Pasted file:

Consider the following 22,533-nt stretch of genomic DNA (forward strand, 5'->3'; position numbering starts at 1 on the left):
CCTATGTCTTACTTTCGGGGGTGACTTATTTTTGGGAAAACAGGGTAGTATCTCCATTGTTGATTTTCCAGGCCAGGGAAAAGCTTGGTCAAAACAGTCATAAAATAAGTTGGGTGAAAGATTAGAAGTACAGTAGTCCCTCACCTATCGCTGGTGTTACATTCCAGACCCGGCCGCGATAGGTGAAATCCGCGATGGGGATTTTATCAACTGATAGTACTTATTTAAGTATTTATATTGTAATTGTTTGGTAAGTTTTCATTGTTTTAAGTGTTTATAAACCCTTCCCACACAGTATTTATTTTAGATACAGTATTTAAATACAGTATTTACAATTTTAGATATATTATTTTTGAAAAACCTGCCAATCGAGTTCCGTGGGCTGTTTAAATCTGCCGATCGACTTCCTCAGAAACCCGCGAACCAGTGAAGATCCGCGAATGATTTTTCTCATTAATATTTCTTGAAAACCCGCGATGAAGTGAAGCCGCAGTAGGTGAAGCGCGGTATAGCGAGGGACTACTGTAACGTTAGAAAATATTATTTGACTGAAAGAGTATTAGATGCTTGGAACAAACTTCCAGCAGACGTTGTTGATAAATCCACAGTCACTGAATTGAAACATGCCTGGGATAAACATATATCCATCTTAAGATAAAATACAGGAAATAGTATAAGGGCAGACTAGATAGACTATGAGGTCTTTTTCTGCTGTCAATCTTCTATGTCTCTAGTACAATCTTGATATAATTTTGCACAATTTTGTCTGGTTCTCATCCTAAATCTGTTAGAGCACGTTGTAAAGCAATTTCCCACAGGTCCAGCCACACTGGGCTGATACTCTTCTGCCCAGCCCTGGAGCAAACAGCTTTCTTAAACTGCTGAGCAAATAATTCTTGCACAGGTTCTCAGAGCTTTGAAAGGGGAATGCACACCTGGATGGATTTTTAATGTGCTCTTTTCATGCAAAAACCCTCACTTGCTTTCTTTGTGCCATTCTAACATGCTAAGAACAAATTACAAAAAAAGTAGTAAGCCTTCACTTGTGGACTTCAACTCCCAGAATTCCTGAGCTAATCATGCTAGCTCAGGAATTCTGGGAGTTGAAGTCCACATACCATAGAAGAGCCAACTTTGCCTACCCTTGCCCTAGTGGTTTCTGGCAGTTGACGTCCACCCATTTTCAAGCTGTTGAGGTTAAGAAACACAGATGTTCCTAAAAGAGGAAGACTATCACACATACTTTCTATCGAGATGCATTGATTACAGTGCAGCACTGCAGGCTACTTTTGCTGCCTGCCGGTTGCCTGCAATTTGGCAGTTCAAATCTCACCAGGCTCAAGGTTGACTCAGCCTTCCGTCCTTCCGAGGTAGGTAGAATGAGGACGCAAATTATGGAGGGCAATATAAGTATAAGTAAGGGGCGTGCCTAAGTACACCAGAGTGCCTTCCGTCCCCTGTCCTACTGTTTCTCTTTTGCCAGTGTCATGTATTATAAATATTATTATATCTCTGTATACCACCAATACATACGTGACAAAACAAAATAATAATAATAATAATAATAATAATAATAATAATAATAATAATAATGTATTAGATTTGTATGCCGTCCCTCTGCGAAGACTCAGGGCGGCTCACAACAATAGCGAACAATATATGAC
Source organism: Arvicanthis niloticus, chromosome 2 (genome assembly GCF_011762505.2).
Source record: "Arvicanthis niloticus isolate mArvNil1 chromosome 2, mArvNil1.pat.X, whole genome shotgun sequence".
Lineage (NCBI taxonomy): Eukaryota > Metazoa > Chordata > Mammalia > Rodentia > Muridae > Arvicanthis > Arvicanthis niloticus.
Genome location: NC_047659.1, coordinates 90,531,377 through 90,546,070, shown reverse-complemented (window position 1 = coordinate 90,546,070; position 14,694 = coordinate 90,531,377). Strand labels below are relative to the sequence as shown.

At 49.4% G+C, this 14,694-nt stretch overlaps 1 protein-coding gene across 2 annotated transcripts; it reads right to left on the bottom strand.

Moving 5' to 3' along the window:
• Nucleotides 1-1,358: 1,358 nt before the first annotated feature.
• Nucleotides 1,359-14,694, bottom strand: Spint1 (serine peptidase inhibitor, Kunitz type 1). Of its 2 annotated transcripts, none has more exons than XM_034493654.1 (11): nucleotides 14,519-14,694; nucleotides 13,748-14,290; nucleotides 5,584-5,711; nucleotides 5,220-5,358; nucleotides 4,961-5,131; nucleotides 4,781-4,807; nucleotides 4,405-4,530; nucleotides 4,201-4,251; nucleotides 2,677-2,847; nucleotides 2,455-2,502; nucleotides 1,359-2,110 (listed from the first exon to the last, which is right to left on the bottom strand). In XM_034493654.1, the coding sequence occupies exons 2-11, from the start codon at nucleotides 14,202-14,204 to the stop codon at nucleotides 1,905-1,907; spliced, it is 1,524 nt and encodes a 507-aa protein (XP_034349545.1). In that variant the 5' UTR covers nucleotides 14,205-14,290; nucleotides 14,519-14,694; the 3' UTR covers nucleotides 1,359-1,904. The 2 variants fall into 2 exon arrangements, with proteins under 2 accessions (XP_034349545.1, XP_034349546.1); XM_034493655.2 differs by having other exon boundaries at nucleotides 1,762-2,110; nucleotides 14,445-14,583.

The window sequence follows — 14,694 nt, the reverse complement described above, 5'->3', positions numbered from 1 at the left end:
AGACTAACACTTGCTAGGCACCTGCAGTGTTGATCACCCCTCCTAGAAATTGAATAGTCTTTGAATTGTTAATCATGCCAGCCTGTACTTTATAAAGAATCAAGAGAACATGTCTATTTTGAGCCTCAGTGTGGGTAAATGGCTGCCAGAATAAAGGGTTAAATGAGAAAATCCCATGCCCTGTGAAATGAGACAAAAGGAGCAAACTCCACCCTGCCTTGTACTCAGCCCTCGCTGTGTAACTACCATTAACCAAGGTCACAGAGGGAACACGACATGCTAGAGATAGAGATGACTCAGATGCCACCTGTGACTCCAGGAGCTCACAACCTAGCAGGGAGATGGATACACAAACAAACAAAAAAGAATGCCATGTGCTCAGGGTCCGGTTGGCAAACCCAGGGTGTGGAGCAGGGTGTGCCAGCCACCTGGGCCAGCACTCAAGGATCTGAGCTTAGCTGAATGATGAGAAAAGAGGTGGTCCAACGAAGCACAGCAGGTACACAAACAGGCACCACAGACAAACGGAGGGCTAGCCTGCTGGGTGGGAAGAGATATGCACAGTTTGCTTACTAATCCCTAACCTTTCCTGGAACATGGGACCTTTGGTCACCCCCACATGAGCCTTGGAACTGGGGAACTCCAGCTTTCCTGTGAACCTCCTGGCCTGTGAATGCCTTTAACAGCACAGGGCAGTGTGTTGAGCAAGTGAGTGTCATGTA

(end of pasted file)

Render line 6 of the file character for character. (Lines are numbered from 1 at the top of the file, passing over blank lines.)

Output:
Genome location: NC_047659.1, coordinates 90,531,377 through 90,546,070, shown reverse-complemented (window position 1 = coordinate 90,546,070; position 14,694 = coordinate 90,531,377). Strand labels below are relative to the sequence as shown.